A "Personal Fall Arrest System" is comprised of a full body harness, a connecting device and an anchor point. Before the system is used make sure you experience how the equipment works, make necessary adjustments and become comfortable and familiar with the system.
A full body harness provides support evenly over the shoulders, buttocks and thighs. This is important because it provides the best support against injury because of this distribution to the powerful parts of the body. Make sure it fits properly so that the D-ring is in the middle of the upper back, the waist strap is buckled, the leg straps are connected properly between the legs and all the buckles are securely tightened to the point where they are tight but they don't restrict movement. Make sure an experience worker or supervisor watches you the first couple of times.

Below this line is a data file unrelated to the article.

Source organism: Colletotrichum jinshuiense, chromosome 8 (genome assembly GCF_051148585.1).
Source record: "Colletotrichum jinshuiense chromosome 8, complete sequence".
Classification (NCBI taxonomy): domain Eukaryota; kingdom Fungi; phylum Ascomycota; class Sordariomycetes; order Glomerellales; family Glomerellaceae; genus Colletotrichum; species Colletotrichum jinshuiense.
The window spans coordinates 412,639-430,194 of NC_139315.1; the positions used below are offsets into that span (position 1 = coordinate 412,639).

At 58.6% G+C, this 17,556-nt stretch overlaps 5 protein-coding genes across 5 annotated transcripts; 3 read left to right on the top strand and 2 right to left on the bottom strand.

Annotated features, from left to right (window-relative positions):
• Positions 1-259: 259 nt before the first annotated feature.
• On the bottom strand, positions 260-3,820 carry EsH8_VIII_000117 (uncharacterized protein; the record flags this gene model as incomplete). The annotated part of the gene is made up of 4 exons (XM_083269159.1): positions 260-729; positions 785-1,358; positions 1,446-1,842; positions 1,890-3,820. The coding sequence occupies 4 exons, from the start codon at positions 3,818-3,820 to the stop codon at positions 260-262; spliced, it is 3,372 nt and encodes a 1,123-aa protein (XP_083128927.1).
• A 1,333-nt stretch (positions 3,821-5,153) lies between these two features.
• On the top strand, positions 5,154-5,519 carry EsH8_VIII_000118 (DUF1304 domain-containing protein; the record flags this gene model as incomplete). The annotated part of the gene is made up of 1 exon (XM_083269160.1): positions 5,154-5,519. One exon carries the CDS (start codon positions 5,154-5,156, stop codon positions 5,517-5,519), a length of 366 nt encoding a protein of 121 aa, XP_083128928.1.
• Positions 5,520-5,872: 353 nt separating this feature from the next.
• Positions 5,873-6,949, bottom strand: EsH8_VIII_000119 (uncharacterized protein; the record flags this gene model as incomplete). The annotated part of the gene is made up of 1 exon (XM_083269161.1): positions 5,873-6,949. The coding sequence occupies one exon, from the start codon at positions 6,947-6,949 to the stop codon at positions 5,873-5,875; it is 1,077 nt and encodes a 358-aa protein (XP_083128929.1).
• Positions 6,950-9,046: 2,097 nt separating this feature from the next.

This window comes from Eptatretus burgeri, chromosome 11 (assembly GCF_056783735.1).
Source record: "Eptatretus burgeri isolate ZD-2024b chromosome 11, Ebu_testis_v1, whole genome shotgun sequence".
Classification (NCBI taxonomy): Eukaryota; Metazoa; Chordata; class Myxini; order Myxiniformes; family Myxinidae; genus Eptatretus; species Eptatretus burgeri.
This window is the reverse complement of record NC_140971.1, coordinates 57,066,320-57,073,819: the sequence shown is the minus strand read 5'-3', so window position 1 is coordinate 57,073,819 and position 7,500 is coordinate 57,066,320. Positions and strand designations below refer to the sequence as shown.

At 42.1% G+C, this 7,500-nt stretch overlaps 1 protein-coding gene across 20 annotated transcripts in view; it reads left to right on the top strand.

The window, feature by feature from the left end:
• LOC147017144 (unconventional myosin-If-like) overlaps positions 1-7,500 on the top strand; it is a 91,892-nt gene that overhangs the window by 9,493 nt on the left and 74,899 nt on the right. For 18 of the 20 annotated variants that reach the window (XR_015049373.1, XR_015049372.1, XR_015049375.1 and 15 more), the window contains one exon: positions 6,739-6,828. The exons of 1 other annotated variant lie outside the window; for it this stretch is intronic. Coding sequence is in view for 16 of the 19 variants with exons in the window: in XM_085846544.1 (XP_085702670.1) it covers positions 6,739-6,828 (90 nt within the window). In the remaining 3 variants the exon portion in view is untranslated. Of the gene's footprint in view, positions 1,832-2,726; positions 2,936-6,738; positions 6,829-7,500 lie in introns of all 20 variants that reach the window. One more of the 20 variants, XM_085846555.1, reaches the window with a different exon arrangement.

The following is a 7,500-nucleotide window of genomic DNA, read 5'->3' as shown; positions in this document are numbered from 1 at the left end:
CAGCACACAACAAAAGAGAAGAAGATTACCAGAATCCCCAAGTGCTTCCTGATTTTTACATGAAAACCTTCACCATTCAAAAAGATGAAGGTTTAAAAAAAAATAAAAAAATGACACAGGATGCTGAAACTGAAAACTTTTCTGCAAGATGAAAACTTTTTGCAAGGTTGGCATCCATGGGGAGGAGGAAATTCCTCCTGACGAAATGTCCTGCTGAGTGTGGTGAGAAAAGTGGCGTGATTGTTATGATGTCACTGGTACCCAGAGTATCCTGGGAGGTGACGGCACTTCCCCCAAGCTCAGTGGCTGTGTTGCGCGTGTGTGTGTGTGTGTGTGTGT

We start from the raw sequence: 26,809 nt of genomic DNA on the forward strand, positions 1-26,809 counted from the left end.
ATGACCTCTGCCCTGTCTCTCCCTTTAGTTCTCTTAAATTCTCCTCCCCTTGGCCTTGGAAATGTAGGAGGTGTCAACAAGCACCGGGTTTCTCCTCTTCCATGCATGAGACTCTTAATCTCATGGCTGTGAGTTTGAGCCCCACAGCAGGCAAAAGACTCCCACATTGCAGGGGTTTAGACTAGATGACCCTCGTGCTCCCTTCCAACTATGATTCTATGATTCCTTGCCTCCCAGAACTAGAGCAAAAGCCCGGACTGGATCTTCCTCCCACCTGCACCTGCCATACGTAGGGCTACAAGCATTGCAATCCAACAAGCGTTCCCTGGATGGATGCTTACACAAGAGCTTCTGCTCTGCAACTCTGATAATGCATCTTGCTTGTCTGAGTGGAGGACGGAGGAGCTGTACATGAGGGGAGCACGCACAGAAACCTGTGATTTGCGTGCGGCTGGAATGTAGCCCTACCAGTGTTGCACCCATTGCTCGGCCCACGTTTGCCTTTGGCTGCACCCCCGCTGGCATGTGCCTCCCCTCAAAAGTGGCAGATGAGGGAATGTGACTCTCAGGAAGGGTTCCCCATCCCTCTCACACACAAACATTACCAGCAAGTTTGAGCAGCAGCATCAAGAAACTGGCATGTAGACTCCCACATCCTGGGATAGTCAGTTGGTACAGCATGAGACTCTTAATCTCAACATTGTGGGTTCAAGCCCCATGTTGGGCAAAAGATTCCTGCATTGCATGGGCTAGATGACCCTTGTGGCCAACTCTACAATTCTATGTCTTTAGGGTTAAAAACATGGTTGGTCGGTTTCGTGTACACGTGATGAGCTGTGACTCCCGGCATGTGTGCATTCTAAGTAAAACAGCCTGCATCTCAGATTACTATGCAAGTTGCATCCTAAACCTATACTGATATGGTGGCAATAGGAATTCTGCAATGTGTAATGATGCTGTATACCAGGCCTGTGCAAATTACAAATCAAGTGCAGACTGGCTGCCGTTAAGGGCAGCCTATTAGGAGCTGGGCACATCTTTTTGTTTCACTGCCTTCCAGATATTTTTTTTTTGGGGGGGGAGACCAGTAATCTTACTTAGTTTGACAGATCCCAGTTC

Next, you hook it to a connecting device. This links you to a secure anchor point. Connecting devices are commonly lanyards and retracting lifelines. Lanyards are short ropes or straps which limit your possible falling distance and sometimes even have shock absorbers. Self-retracting lifelines have a drum-wound line allowing a wider range of movement. The braking mechanism quickly stops a fall.
Sometimes a fixed lifeline is used. There are two types - horizontal and vertical. Horizontal stretches across a work surface from one point to another and vertical hangs from an independent anchor point. They allow you to safely climb ladders. All connection devices are equipped with a locking mechanism that grabs the lifeline during a fall.
Sometimes "Bonsun's Chairs" are used with vertical lifelines. They are most often used when someone is working off of the side of a structure. Two independent lifelines are used - one for you and one for the chair.
When using any lifeline, make sure the anchor points are secure. Your weight creates significant force - up to 5000 lbs - and a proper anchor point is critical. Never use fixtures such as pipes. A solid structure is the only option.